Right gastro-omental artery

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Right gastro-omental artery
The celiac artery and its branches; the liver has been raised, and the lesser omentum and anterior layer of the greater omentum removed. (Right gastroepiploic artery visible at lower left.)
Illu lymph chain08.jpg
Right and left gastroomental is at #4.
Latin Arteria gastro-omentalis dextra,
arteria gastroepiploica dextra
Gastroduodenal artery
Right gastro-omental vein
Gray's p.604
TA A12.2.12.022
FMA 14781
Anatomical terminology

The right gastro-omental artery (or right gastroepiploic artery) is one of the two terminal branches of the gastroduodenal artery. It runs from right to left along the greater curvature of the stomach, between the layers of the greater omentum, anastomosing with the left gastroepiploic branch of the splenic artery.

Blood supply to the stomach: left and right gastric artery, left and right gastro-omental artery and short gastric artery.[1]

Except at the pylorus where it is in contact with the stomach, it lies about a finger's breadth from the greater curvature.


This vessel gives off numerous branches:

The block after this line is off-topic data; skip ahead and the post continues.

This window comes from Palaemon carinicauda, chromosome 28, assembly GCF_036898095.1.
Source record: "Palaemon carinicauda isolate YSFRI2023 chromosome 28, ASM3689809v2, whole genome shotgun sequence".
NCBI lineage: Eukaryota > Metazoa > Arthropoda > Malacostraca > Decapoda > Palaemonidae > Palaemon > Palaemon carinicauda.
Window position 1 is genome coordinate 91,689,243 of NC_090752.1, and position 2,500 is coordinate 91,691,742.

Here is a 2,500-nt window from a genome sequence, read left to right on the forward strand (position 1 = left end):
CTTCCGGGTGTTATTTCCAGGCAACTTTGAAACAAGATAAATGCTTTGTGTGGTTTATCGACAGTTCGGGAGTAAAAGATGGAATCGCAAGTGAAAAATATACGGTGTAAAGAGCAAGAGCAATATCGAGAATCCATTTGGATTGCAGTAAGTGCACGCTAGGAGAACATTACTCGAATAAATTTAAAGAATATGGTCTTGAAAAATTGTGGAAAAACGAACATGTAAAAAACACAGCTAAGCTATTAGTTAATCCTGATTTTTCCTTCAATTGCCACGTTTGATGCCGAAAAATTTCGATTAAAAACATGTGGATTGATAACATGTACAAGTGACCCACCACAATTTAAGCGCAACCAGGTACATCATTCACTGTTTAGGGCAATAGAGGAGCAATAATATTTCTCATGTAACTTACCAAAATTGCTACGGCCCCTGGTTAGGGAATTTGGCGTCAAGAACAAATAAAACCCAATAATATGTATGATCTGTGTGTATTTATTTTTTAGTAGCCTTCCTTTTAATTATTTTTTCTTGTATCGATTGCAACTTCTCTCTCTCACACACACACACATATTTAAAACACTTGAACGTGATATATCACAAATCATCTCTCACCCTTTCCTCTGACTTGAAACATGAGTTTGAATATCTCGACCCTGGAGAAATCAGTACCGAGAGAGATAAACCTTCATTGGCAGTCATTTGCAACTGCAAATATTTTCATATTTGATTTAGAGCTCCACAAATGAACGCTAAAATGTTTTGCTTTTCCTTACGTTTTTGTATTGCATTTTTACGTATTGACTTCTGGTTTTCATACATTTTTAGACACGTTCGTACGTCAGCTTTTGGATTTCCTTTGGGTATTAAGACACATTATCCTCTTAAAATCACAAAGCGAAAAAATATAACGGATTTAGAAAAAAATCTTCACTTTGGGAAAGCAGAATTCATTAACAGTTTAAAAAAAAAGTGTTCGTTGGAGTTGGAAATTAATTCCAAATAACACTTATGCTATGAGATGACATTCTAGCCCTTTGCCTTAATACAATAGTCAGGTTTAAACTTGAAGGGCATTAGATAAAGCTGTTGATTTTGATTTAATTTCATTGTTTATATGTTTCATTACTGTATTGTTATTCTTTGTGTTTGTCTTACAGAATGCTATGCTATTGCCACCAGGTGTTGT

• "gastric branches": ascend to supply both surfaces of the stomach.
  • "omental branches": descend to supply the greater omentum and anastomose with branches of the middle colic.

Use in Coronary Artery Surgery[edit]

The right gastroepiploic artery was first used as a coronary artery bypass graft (CABG) in 1984 by Dr. John Pym and colleagues at Queen's University. It has become an accepted alternative conduit, and is particularly useful in patients who do not have suitable saphenous veins to harvest for grafts.[2] The right gastroepiploic artery is typically used as a graft to coronary arteries on the posterior wall of the heart such as the right coronary artery and the posterior descending branch.[3]


This article incorporates text in the public domain from the 20th edition of Gray's Anatomy (1918)

  1. ^ Essential Clinical Anatomy. K.L. Moore & A.M. Agur. Lippincott, 2 ed. 2002. Page 150
  2. ^ Right Gastroepiploic-to-Coronary Artery Bypass - The First Decade of Use. Circulation, 1995;92:45-49 http://circ.ahajournals.org/content/92/9/45.abstract
  3. ^ He, Guo-Wei (2006). Arterial Grafting for Coronary Artery Bypass Surgery (2nd ed.). Springer. pp. 181–192. ISBN 354030083X. 

External links[edit]